Didn’t catch the 2016 4th Annual Google Performance Summit? On Tuesday, May 24th, Google released news of the largest overhaul to the AdWords platform in 15 years. These changes include a major redesign of the AdWords interface, an evolved relationship between desktop, tablet, and mobile devices, and the end of the most consistent feature in the platform’s 15-year reign: 25/35/35-character text ads!
Over the last 15 years, the AdWords interface has been packed tightly with features to help advertisers enhance their search advertising—so many that the platform is becoming somewhat unwieldy during an age of technology driven by simplicity and efficiency.
The last AdWords facelift took place in 2008, when smartphones were only recently adopted en masse. At the time, AdWords was designed for desktop advertising. Now, Google recognizes the need for a mobile-centric platform: “The days of predictable web sessions have been replaced by numerous short bursts of digital activity throughout the day, primarily on mobile,” says Jerry Dischler, VP of Product Management for AdWords. The interface won’t roll out by the end of 2016 or early 2017, but here is a sneak peak!
Unshackling Mobile Bid Adjustments
Independence day for mobile bid adjustments is on the horizon, albeit a year or two late. Today, more Google searches take place on mobile devices than on desktop, which is why advertisers are calling for more mobile-centric features, especially for mobile bidding.
How Bid Adjustments Work Now
Currently, advertisers can set an ‘anchor’ bid, which sets the bid amount for both desktop and mobile devices. In order to individually adjust the bids, you add in a percentage-based bid adjustment that uses the anchor bid as your multiplier. If your anchor bid is set to $10, your desktop and mobile bid amounts will both be $10. Once you add in a +10% mobile bid adjustment, your mobile bid is now $11.
Sounds simple, right? Well, there are a couple issues with this method. First, you can only set bid adjustments on mobile devices. So, in order to bid higher on desktop, you will need to set your anchor bid higher and then set a negative mobile bid adjustment—not exactly a simple workflow. Additionally, Google assumed that tablets and desktop computers would become interchangeable at the time of the last redesign, and combined them into one group so desktop and tablet share the same bid.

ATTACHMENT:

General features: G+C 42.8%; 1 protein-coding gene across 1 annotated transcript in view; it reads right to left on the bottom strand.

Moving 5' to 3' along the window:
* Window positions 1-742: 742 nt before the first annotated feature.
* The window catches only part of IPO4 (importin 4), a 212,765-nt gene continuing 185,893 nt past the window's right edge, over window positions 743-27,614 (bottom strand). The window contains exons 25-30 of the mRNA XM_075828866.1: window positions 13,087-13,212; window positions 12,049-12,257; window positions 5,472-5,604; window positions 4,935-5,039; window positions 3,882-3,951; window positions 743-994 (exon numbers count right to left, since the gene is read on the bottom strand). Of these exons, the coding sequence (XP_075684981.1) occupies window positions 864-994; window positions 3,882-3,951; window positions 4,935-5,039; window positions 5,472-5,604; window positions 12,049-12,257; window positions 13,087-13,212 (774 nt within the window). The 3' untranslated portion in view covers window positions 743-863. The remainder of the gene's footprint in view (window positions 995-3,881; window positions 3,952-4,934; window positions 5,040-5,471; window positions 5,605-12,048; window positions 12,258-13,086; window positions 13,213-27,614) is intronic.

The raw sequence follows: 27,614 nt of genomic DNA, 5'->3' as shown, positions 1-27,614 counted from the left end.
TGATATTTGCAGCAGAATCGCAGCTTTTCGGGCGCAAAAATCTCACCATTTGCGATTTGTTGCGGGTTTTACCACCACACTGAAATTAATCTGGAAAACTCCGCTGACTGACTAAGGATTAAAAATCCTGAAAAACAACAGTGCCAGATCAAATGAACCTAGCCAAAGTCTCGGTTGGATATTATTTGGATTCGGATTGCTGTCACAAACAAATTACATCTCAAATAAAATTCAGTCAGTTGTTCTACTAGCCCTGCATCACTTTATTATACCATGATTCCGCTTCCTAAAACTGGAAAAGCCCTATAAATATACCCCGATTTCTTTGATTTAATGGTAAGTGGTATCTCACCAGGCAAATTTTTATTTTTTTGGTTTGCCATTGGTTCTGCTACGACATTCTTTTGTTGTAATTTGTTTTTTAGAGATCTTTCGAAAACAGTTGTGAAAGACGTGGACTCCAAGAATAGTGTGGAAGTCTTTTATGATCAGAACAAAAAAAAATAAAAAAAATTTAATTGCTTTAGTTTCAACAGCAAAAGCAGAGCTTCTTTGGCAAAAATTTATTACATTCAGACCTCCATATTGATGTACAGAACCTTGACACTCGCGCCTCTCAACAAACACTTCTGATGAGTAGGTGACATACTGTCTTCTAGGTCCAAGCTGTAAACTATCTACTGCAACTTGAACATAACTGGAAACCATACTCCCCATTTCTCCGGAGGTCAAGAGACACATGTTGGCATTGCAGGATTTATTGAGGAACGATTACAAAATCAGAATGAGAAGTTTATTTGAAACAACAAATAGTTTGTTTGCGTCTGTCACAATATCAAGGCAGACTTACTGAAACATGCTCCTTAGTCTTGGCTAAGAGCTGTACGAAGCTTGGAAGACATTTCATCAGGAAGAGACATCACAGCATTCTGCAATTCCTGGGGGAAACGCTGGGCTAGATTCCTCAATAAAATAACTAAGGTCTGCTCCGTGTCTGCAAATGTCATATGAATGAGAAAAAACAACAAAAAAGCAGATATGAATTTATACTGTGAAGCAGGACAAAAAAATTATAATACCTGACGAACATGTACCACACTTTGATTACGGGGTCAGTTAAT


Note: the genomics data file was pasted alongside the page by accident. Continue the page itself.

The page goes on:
How Bid Adjustments Will Work
The marriage between tablet and desktop is over. Each device will be separated into its own category: desktop, tablet, and mobile. However, the bidding structure between them remains similar. Advertisers can choose a device for the anchor bid, and the other two devices become adjustable based on the anchor. Let’s say we set tablet devices as our anchor bid at $10. All three devices are then set to $10, but we can now adjust bids for mobile and desktop devices separately. So, let’s set desktop to -100% (negating the bid) and mobile to +20%. We now have a scenario where we are no longer serving ads on desktop, and we are bidding $10 for tablets and $12 for mobile devices. Additionally, Google increased the bid adjustment range from -100% all the way up to +900%, which is a drastic increase from the previous +300% max. These changes will allow advertisers to better target specific devices and enable greater control over their bid adjustments.
These numbers have remained a standard throughout the platform’s history—that is, until now. Google announced it is loosening character limitations on text ads. Instead of a 25-character headline and 35 characters for both description lines, the new ad format option will consist of two longer headlines of up to 30 characters, and one 80-character description line. Even display URLs will become more customizable, as AdWords will allow advertisers to add up to two directory paths to better describe the content of their landing pages.
We’re excited to see that Google is catering to the ever-increasing mobile market. With these platform updates, we will have even greater control and customization over each dealership’s paid search strategy. We’ll let you know as soon as these updates are about to go into effect, as well as any other big news coming out of Google HQ!